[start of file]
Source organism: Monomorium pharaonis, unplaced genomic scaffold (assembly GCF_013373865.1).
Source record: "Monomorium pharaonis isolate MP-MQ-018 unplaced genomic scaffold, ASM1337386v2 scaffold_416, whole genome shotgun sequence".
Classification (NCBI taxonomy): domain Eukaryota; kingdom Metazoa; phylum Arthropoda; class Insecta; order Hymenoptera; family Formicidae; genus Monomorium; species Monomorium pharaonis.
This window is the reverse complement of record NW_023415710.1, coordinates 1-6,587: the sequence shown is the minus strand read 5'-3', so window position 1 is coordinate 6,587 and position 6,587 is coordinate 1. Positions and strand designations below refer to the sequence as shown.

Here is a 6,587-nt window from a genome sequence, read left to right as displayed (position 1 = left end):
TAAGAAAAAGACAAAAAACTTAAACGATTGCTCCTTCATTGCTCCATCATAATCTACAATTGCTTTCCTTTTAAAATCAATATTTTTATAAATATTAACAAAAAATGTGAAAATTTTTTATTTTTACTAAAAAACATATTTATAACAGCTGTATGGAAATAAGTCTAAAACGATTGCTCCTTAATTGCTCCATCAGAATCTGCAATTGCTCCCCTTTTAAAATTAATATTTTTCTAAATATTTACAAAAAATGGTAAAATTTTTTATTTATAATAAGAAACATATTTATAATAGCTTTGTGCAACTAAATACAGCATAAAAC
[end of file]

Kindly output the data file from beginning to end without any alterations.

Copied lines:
Source organism: Monomorium pharaonis, unplaced genomic scaffold (assembly GCF_013373865.1).
Source record: "Monomorium pharaonis isolate MP-MQ-018 unplaced genomic scaffold, ASM1337386v2 scaffold_416, whole genome shotgun sequence".
Classification (NCBI taxonomy): domain Eukaryota; kingdom Metazoa; phylum Arthropoda; class Insecta; order Hymenoptera; family Formicidae; genus Monomorium; species Monomorium pharaonis.
This window is the reverse complement of record NW_023415710.1, coordinates 1-6,587: the sequence shown is the minus strand read 5'-3', so window position 1 is coordinate 6,587 and position 6,587 is coordinate 1. Positions and strand designations below refer to the sequence as shown.

Here is a 6,587-nt window from a genome sequence, read left to right as displayed (position 1 = left end):
TAAGAAAAAGACAAAAAACTTAAACGATTGCTCCTTCATTGCTCCATCATAATCTACAATTGCTTTCCTTTTAAAATCAATATTTTTATAAATATTAACAAAAAATGTGAAAATTTTTTATTTTTACTAAAAAACATATTTATAACAGCTGTATGGAAATAAGTCTAAAACGATTGCTCCTTAATTGCTCCATCAGAATCTGCAATTGCTCCCCTTTTAAAATTAATATTTTTCTAAATATTTACAAAAAATGGTAAAATTTTTTATTTATAATAAGAAACATATTTATAATAGCTTTGTGCAACTAAATACAGCATAAAAC